In general, Plaintiff appears to allege that employees of the Nevada DMV concealed evidence of a fraud perpetrated on African American youth regarding rental cars that allegedly were offered for rent by Roadrunner, advertised on the website Craigslist and insured by Zurich. He also alleges that several attorneys and Zurich Insurance Company were involved in a conspiracy with the Nevada DMV employees due to their Jewish faith. He alleges that Defendants misrepresented the availability of liability insurance coverage for short-term leases of California rental cars in Las Vegas, Nevada. Plaintiff further alleges intricate facts regarding his grandchildren's involvement in a transaction with Roadrunner and his subsequent investigation of that transaction.

         Plaintiff's Amended Complaint appears to attempt to assert the following claims: civil conspiracy claim, negligent concealment, and fraudulent concealment. His 18 page Amended Complaint is replete with various accusations, and it is quite difficult to discern exactly what brings plaintiff into federal court. His complaint is rambling, nonsensical, filled with legal jargon, and with vague references to state and federal laws. Dismissal on those grounds alone is appropriate. Federal Rule of Civil Procedure 8(a)(2) requires that a complaint contain “a short and plain statement of the claim showing that the pleader is entitled to relief, in order to give the defendants fair notice of what the . . . claim is and the grounds upon which it rests.” Twombly, 550 U.S. at 555 (quotation and alteration omitted). Plaintiff's largely incomprehensible narrative makes it nearly impossible for the Court to identify if he can state a plausible claim. Indeed, the only possible federal cause of action is the civil conspiracy claim - to the extent that Plaintiff is attempting to assert one under RICO.

         Although it is not clear that the deficiencies identified can be cured, the Court will allow Plaintiff an opportunity to file a second amended complaint to the extent he believes that he can state a claim. If Plaintiff chooses to file a second amended complaint, the document must be titled “Second Amended Complaint.” The second amended complaint must contain a short and plain statement describing the underlying case, the defendant(s) involvement in the case, and the approximate dates of its involvement. See Fed. R. Civ. P. 8(a)(2). Although the Federal Rules of Civil Procedure adopt a flexible pleading standard, Plaintiff still must give defendants fair notice of his claims against them and his entitlement to relief.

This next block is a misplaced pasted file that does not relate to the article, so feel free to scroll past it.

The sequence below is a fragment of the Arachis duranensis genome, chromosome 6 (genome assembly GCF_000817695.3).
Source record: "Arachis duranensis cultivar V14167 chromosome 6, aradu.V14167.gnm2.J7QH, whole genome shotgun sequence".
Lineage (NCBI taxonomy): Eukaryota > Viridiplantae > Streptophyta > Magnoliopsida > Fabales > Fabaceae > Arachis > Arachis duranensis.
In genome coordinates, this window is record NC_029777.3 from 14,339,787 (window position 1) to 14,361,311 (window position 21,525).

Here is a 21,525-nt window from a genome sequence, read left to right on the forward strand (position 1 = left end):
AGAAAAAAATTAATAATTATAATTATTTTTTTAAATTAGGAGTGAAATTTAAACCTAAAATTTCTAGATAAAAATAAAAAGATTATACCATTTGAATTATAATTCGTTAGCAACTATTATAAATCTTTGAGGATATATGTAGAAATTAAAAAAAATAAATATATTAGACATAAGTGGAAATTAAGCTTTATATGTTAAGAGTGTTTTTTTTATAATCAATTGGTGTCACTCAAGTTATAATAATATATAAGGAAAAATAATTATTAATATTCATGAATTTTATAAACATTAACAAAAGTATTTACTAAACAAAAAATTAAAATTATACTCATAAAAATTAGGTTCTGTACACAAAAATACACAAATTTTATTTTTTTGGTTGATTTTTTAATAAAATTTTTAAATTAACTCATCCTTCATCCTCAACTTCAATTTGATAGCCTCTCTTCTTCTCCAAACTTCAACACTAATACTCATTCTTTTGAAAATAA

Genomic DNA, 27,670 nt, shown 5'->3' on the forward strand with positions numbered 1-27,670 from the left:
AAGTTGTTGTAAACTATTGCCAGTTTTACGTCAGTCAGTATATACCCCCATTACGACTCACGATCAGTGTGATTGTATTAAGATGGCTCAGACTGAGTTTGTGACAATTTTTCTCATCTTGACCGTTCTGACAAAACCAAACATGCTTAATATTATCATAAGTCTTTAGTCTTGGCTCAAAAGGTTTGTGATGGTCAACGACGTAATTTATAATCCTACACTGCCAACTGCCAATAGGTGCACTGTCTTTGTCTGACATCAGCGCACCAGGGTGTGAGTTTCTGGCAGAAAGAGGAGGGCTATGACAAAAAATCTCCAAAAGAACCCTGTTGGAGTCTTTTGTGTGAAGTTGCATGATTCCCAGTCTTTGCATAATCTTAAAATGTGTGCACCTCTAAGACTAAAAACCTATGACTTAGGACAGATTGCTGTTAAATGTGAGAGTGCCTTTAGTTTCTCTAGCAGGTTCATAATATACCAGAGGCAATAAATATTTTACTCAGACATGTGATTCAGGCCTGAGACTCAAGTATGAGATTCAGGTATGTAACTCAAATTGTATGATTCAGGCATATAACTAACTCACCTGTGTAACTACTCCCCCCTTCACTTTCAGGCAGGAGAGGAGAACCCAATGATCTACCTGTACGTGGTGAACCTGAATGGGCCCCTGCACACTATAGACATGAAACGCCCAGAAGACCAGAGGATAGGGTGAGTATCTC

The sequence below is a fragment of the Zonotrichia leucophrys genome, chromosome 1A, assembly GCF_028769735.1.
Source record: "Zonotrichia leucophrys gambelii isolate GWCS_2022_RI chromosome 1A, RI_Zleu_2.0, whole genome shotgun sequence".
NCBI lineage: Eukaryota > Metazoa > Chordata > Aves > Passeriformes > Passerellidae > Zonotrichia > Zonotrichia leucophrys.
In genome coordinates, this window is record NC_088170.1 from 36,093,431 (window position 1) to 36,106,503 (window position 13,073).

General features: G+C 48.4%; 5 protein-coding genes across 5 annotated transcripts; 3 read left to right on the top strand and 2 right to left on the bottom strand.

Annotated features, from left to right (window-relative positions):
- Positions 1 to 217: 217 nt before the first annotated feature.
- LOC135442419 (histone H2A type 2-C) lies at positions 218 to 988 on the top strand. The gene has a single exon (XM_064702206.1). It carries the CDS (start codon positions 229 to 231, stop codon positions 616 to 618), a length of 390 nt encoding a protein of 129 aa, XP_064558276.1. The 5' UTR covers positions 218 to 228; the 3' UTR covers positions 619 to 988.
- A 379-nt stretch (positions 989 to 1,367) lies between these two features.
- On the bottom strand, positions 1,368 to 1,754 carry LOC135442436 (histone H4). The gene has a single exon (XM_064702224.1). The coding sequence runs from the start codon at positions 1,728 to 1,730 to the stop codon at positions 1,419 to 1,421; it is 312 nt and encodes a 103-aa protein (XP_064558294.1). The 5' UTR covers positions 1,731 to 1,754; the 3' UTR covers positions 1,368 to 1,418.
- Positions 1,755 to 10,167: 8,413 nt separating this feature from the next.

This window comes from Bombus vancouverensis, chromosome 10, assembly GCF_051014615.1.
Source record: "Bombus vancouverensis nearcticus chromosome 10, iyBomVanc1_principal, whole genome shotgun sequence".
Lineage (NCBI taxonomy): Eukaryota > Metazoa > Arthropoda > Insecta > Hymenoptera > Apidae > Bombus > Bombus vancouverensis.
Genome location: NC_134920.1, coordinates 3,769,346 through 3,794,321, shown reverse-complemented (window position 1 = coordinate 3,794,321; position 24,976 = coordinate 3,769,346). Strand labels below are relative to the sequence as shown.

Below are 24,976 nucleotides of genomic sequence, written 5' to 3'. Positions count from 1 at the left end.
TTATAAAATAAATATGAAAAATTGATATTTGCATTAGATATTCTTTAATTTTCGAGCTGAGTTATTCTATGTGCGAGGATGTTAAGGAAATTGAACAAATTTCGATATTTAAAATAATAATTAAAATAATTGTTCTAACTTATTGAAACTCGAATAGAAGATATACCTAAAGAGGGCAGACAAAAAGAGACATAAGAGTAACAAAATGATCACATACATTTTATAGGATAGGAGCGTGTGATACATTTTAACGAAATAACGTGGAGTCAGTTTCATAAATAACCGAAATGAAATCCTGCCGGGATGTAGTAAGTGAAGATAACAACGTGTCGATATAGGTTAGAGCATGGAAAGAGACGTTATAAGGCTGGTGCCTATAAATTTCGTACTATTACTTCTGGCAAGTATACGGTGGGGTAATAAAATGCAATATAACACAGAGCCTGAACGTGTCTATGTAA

Additionally, Plaintiff is advised that if he files a second amended complaint, the amended complaint no longer serves any function in this case. As such, the second amended complaint must be complete in and of itself without reference to prior pleadings or other documents. The Court cannot refer to a prior pleading or other documents to make Plaintiff's second amended complaint complete.

         III. CONSOLIDATION

         Plaintiff requests that this case be consolidated with his later filed case, Case No. 2:18-cv-1677-RFB-BNW. It appears as though he re-filed the same allegations in a subsequent case while his objection to the prior recommended dismissal of this case was pending. As the two cases involve what appears to be the same parties, same allegations, and same claims, consolidation is appropriate. Therefore, the Court recommends that the subsequent case be closed and consolidated into this case.

         ORDER

         IT IS THEREFORE ORDERED that the Amended Complaint (ECF No. 15) is DISMISSED without prejudice for failure to state a claim upon which relief can be granted, with leave to amend.

         IT IS FURTHER ORDERED that plaintiff shall have until February 3, 2020, to file a second amended complaint. Failure to file a second an amended complaint will ...